Globozoospermia is a rare condition describing spermatozoa with a round head and disorganized mid-piece that lack both a functional acrosome and acrosomal enzymes (Singh, 1992). An absent acrosome prevents penetration of the oocyte zona pellucida, and was originally believed to be the sole cause of infertility in affected spermatozoa (Rybouchkin et al., 1996). The rate of successful fertilization with ICSI for men with globozoospermia is lower than the general ICSI success rate [reviewed in Dam et al. (2007)], suggesting that there may be additional problems with reproductive machinery that are not overcome by ICSI. Centriole dysfunction may help explain this discrepancy. Indeed, globozoospermic sperm appear to have centriole dysfunction, based on heterologous ICSI with bovine oocytes [reviewed in Dam et al. (2007)] (Table 1) as well as bio-fluorescent staining of Centrin-1 (Moretti et al., 2019). For example, Nakamura et al. (2002) found that globozoospermic sperm demonstrated a significantly lower rate of sperm aster formation compared to control fertile donor sperm, suggesting a centrosome dysfunction. However, these also showed a significantly lower rate of male pronucleus formation and a significantly higher rate of prematurely condensed chromosomes, suggesting a more pleiotropic mechanism. Many papers show that globozoospermic sperm centrioles have normal ultrastructure, but the composition has yet to be fully investigated. However, due to the heterologous nature of globozoospermia, the discovery of the atypical DC, and the functional data showing poor aster formation in globozoospermia embryos, we propose that more work is necessary to test whether or not malformed centrioles may be implicated in this disease.
Poor sperm motility seen in asthenozoospermia impedes proper transport of spermatozoa to the oocyte for penetration and membrane fusion. Theoretically, this infertility should be completely resolved by ICSI since the spermatozoa are artificially transported to within the oocyte. However, the low rate of successful pregnancies with ICSI in the setting of complete asthenozoospermia suggests the presence of additional factors (Nagy et al., 1995; Casper et al., 1996; Kahraman et al., 1996; Nijs et al., 1996; Cayan et al., 2001; Fonttis et al., 2002; Chatzimeletiou et al., 2007; Terada et al., 2009). Immunocytochemical analysis of oocytes which had failed fertilization by an athenozoospermic donor showed several phenotypes, including two pronuclei without the presence of recognizable sperm aster formation, suggesting centrosomal dysfunction had caused fertilization arrest (Terada et al., 2009). Western blot and ELISA analysis found that the centriolar protein centrin and the centriolar and flagellar protein Tektin 2 are reduced in oligoasthenozoospermic men, suggesting that their lower levels can result in lower pregnancy percentage after ICSI (Hinduja et al., 2008, 2010; Bhilawadikar et al., 2013). Also, recently, the base of the sperm tail was found to function as an atypical centriole in the zygote (Avidor-Reiss and Fishman, 2018). Thus, centriolar dysfunction may not only impair sperm motility as originally believed but may also cause a disruption of zygotic intracellular processes that ICSI cannot remedy.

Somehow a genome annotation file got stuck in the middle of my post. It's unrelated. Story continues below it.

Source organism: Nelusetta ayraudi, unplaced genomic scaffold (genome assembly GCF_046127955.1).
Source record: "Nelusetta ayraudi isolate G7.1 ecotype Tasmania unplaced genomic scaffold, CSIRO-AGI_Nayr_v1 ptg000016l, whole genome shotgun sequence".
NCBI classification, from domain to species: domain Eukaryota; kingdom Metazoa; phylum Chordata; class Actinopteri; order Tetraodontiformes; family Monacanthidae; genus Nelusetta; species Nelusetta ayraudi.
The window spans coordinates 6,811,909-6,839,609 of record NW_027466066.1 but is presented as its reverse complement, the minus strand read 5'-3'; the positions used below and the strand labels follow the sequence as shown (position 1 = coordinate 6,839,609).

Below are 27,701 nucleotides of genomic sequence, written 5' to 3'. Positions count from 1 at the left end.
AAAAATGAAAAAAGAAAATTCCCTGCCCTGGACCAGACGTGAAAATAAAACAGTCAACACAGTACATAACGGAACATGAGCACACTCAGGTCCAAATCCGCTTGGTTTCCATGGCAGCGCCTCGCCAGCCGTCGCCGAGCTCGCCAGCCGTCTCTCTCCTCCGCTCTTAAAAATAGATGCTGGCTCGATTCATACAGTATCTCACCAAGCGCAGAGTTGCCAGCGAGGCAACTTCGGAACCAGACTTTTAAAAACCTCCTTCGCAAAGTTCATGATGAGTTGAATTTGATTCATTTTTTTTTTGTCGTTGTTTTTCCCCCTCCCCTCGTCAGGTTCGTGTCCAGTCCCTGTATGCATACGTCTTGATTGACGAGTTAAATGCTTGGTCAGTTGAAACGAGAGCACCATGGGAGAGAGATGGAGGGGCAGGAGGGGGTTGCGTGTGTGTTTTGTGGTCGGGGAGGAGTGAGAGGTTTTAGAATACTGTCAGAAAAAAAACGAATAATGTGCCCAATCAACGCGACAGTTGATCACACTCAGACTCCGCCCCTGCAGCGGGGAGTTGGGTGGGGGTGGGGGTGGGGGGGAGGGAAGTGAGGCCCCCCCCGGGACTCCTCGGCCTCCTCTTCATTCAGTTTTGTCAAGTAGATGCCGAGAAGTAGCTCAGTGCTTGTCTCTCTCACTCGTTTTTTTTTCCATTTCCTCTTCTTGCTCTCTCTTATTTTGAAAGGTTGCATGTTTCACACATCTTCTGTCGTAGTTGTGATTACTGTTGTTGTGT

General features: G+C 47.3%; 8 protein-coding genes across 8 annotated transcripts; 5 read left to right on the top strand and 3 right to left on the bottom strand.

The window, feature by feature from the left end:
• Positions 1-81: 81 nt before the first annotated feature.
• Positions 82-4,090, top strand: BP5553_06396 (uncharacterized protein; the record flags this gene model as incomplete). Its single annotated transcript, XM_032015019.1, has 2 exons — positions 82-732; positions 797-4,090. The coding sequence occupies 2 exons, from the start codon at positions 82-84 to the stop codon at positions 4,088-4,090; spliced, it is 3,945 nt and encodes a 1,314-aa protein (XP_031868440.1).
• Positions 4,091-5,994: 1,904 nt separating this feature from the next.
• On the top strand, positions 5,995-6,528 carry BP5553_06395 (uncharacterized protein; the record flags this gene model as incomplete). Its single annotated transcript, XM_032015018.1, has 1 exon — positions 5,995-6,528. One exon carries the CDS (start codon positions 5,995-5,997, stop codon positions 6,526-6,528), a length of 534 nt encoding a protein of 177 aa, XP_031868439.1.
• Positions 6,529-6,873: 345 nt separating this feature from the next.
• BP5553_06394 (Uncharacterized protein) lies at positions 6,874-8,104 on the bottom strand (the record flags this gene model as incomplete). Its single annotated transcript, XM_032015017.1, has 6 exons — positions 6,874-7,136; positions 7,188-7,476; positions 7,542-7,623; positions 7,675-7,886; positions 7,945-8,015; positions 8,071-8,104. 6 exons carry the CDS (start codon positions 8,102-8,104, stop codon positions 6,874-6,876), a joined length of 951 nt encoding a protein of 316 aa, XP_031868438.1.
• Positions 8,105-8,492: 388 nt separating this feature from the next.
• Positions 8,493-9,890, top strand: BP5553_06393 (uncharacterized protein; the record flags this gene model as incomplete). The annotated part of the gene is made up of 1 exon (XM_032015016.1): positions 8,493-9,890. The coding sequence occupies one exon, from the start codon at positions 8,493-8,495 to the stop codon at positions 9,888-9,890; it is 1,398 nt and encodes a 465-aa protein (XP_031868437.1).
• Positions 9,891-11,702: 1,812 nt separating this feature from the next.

Azoospermia Treated Using Round Spermatids
Azoospermia is defined as the complete absence of sperm from the ejaculate and is present in ∼15% of infertile men (Jarow et al., 1989). It can be treated using spermatids or testicular spermatozoa. However, the use of round spermatids has limited success, and fertilization rates were lower than those obtained using elongating spermatids or spermatozoa [discussed in Liu X.-Y. et al. (2012)]. One possible explanation is that the two sperm centrioles are not yet remodeled in round spermatids. How the status of centriolar remodeling affects embryo development needs further investigation.